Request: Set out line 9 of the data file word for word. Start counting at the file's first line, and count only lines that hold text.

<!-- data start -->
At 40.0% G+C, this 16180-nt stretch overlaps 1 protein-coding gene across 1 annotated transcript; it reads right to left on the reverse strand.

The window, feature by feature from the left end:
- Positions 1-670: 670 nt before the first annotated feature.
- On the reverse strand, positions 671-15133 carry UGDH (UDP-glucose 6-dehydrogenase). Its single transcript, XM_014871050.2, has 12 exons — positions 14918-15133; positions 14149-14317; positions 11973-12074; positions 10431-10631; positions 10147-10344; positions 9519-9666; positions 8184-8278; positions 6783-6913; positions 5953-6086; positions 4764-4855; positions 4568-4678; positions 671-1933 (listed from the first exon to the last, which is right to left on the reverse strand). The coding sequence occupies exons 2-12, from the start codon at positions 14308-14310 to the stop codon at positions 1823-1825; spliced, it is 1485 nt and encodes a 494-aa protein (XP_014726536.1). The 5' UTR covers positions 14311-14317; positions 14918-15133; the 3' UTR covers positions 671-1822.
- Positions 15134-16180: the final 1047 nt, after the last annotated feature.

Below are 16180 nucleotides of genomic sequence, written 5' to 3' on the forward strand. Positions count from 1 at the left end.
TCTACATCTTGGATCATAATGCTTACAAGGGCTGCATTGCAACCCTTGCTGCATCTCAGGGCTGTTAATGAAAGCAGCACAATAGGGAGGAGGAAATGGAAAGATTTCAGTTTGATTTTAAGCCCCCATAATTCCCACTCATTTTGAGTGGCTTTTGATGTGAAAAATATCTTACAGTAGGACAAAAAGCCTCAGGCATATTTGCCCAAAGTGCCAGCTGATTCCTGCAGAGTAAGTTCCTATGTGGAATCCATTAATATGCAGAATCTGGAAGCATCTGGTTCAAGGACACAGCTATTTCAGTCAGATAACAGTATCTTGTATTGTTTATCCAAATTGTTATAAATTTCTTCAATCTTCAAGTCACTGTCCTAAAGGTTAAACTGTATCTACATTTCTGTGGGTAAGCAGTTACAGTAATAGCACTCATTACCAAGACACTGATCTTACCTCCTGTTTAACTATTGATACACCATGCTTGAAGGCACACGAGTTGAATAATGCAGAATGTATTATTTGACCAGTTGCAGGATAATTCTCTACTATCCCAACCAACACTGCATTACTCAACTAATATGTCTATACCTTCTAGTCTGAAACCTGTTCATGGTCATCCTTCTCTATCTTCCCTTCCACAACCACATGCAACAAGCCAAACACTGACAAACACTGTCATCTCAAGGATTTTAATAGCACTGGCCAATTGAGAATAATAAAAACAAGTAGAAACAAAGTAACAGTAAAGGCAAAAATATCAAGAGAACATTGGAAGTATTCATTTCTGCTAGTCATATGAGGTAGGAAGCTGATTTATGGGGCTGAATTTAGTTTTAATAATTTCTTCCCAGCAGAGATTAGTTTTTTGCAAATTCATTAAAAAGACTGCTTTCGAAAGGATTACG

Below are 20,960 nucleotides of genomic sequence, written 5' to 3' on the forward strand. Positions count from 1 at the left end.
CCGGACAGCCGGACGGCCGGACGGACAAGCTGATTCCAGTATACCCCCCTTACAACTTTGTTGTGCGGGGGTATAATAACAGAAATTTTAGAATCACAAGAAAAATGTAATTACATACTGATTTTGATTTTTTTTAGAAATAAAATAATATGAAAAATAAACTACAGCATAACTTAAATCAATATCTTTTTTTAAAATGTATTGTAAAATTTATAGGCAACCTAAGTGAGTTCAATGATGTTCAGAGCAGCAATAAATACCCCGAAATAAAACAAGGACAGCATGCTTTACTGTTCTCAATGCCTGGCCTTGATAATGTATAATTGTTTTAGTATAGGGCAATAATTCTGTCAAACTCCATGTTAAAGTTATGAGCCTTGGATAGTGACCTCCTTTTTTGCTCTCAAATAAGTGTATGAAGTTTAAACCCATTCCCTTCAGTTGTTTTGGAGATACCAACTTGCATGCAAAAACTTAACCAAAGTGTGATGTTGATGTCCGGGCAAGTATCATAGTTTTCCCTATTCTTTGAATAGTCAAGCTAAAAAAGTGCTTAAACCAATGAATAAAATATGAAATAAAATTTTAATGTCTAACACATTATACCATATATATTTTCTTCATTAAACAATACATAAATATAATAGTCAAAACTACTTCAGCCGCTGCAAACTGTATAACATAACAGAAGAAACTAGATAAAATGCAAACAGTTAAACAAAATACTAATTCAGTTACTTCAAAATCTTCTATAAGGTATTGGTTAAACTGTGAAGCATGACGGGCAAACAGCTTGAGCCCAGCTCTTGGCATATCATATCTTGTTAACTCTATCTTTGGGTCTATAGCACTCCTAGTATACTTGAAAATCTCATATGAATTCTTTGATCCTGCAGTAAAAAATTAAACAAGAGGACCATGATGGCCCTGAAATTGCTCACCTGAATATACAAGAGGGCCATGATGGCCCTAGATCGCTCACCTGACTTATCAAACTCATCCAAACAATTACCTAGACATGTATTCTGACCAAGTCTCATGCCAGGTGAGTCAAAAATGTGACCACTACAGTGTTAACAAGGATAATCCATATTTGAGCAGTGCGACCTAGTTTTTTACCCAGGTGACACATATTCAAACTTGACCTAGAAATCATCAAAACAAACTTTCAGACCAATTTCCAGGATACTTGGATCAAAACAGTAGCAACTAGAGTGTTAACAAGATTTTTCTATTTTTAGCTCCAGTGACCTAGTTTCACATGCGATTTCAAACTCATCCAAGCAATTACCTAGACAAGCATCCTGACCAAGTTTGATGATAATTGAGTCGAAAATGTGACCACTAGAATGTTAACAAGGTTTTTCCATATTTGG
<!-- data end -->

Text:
CCGGACAGCCGGACGGCCGGACGGACAAGCTGATTCCAGTATACCCCCCTTACAACTTTGTTGTGCGGGGGTATAATAACAGAAATTTTAGAATCACAAGAAAAATGTAATTACATACTGATTTTGATTTTTTTTAGAAATAAAATAATATGAAAAATAAACTACAGCATAACTTAAATCAATATCTTTTTTTAAAATGTATTGTAAAATTTATAGGCAACCTAAGTGAGTTCAATGATGTTCAGAGCAGCAATAAATACCCCGAAATAAAACAAGGACAGCATGCTTTACTGTTCTCAATGCCTGGCCTTGATAATGTATAATTGTTTTAGTATAGGGCAATAATTCTGTCAAACTCCATGTTAAAGTTATGAGCCTTGGATAGTGACCTCCTTTTTTGCTCTCAAATAAGTGTATGAAGTTTAAACCCATTCCCTTCAGTTGTTTTGGAGATACCAACTTGCATGCAAAAACTTAACCAAAGTGTGATGTTGATGTCCGGGCAAGTATCATAGTTTTCCCTATTCTTTGAATAGTCAAGCTAAAAAAGTGCTTAAACCAATGAATAAAATATGAAATAAAATTTTAATGTCTAACACATTATACCATATATATTTTCTTCATTAAACAATACATAAATATAATAGTCAAAACTACTTCAGCCGCTGCAAACTGTATAACATAACAGAAGAAACTAGATAAAATGCAAACAGTTAAACAAAATACTAATTCAGTTACTTCAAAATCTTCTATAAGGTATTGGTTAAACTGTGAAGCATGACGGGCAAACAGCTTGAGCCCAGCTCTTGGCATATCATATCTTGTTAACTCTATCTTTGGGTCTATAGCACTCCTAGTATACTTGAAAATCTCATATGAATTCTTTGATCCTGCAGTAAAAAATTAAACAAGAGGACCATGATGGCCCTGAAATTGCTCACCTGAATATACAAGAGGGCCATGATGGCCCTAGATCGCTCACCTGACTTATCAAACTCATCCAAACAATTACCTAGACATGTATTCTGACCAAGTCTCATGCCAGGTGAGTCAAAAATGTGACCACTACAGTGTTAACAAGGATAATCCATATTTGAGCAGTGCGACCTAGTTTTTTACCCAGGTGACACATATTCAAACTTGACCTAGAAATCATCAAAACAAACTTTCAGACCAATTTCCAGGATACTTGGATCAAAACAGTAGCAACTAGAGTGTTAACAAGATTTTTCTATTTTTAGCTCCAGTGACCTAGTTTCACATGCGATTTCAAACTCATCCAAGCAATTACCTAGACAAGCATCCTGACCAAGTTTGATGATAATTGAGTCGAAAATGTGACCACTAGAATGTTAACAAGGTTTTTCCATATTTGG